PELOSI: We used to be. Right now there is a pretty hard line between parties in the House, because there's a right-wing ideological anti-government attitude on the part of the Republicans. But there are some issues that hopefully we can come together on. I hope it would be better. It used to be better.

(...)

MITCHELL: [Missouri Senator] Claire McCaskill has signed on to [the] Ready for Hillary [Super PAC]. Are you ready for Hillary?

PELOSI [laughing]: I think the country is ready for Hillary. I certainly hope that she will choose to run. I think if she does, she will win. I think – and when she does, I think she'll be the best-prepared person to enter the White House in decades, with all due respect to everybody else.

(...)

MITCHELL: So if she were to choose to run, if she decides to run, would you be a Hillary Clinton supporter?

PELOSI:  I have a habit of supporting people when they decide to run, and I've said very positive things about –

MITCHELL: You've left little doubt of where you stand when it comes to Hillary Clinton.

PELOSI: Well, I'd be absolutely thrilled. But the thing about Hillary – I'd be thrilled because she would be the first woman president. But separate and apart from the fact she's a woman, she would be a great president, and that's really the standard that we have to hold everyone to.

MITCHELL: So despite all of her virtues and her experience, you've got a sitting vice president who's been a senator longer than almost anyone and has had enormous experience. Yet, if those two people were running against each other for the nomination, Hillary Clinton would be the person who resonates more with you?

PELOSI: Well, Hillary Clinton has run for president before. That makes a tremendous difference. I highly recommend it to women, if you want to be in politics in any way, run for president because you will have a built-in public relations campaign for yourself.

(...)

MITCHELL [on program, not with Pelosi]: But as we just heard, Nancy Pelosi made it abundantly clear who she's backing in 2016, if Hillary Clinton does decide to run.

(...)

MITCHELL [on program, not with Pelosi]: More now of my exclusive interview with House Democratic leader Nancy Pelosi, on the battle over tougher gun laws, her reaction to the Zimmerman verdict, and – as Texas Governor Rick Perry signed those new restrictions on abortion clinics into law only today – reproductive freedom.

MITCHELL [with Pelosi]: Now, you mentioned gun safety. I interviewed Gabby Giffords and Mark Kelly recently and they were frustrated, frankly, that they haven't seen more leadership from the White House in getting legislative action all these months after Newtown.

PELOSI: I hope they're not frustrated with the White House, because I know that this is a high priority for the president. He has said very clearly, we're not backing down on this and so it is a question of what the timing is to come back with a background check bill supported by, what? Eighty percent, ninety percent, depending on the poll?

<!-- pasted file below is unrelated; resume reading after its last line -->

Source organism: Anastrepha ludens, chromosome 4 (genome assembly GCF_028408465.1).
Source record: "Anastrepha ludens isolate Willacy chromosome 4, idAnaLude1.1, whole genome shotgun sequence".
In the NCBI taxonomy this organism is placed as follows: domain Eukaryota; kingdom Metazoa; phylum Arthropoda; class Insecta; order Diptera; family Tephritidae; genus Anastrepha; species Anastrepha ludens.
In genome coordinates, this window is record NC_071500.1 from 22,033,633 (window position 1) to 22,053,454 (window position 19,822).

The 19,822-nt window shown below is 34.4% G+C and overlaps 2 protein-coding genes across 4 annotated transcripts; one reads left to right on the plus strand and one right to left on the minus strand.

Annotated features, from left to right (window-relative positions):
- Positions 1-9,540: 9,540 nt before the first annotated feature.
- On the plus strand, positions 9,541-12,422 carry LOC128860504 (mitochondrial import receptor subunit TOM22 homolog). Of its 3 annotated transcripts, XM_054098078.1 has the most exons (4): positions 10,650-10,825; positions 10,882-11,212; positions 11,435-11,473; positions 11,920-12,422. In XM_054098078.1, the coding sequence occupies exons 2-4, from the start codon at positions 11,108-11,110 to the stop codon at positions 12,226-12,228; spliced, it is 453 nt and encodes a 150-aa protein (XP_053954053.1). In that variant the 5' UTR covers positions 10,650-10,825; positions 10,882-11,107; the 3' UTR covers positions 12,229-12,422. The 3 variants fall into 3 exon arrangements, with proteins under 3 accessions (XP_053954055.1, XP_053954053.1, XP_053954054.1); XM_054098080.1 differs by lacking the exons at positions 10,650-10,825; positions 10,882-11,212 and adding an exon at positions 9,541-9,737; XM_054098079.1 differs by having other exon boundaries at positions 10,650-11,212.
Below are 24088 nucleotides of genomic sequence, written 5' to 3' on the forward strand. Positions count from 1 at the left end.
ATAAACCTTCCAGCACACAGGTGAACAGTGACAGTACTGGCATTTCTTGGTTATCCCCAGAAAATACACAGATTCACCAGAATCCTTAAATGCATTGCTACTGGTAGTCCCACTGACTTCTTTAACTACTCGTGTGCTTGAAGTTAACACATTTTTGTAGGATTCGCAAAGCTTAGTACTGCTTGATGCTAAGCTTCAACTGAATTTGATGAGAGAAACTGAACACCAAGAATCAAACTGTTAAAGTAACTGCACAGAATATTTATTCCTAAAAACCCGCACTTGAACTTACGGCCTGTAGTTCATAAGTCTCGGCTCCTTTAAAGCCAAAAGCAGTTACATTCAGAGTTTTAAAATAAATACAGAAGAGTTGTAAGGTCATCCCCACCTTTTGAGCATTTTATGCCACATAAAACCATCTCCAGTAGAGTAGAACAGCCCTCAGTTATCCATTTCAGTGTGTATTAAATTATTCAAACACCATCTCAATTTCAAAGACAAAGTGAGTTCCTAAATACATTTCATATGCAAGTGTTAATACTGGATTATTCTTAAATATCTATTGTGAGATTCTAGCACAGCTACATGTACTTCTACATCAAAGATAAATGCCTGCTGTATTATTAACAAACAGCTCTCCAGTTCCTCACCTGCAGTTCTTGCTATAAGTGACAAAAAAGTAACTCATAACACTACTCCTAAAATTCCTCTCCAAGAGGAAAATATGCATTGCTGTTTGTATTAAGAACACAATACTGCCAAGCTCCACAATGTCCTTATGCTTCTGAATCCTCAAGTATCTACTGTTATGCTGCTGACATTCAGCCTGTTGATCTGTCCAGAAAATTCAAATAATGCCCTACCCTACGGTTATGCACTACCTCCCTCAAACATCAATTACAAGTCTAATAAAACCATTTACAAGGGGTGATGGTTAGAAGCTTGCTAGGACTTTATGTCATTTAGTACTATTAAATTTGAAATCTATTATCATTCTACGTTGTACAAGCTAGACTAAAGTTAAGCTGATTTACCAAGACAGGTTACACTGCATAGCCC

MITCHELL: Some people wonder why he couldn't persuade four Democratic senators, including one who was actually, Max Baucus actually decided to leave the Senate. Doesn't the president of the United States have enough clout?

PELOSI: That would not have been enough. In other words, the focus on the Democrats when ninety-something percent of the Democrats voted for the bill and ninety-some percent of the Republicans voted against the bill. I think there's some room for getting some votes on the Republican side, as much as I would have liked the Democrats to vote for it. It still would not have been enough. One of the things – one of the statements that people make is, well it’s not going any place in the House, so why would we take the political jeopardy of doing this if it is not going any place? Well, I would disabuse them of that notion. We are never going away.

MITCHELL: You’re not giving up on guns.

PELOSI: We are never going away until we can pass this background check bill, because it will affect so much in terms of gun violence prevention in our country. Even more than banning assault weapons. How many people? Five hundred and some people – as horrible as it is, and as obvious as it is that they should be banned, nonetheless the background check protects more people.

MITCHELL: What was your reaction to the George Zimmerman verdict in the Trayvon Martin case?

(...)

MITCHELL:  And immigration. Are you giving up hope, or do you think Democrats could support a piecemeal approach if it has some path to citizenship?

PELOSI: I never give up hope. Let's just put that aside. I never give up hope. We have to have an immigration bill. The status quo is totally unacceptable.

MITCHELL: Is border security enough?

PELOSI: When you say border security – is that an immigration bill? No, that’s not an immigration bill.

MITCHELL: Right. If the Republicans come up with something that just spends more money on controlling the border, but doesn't have a path to citizenship?

(...)

MITCHELL: And there have been so many setbacks in legislatures and capitals around the country on reproductive rights and women’s health issues. Where do you see that?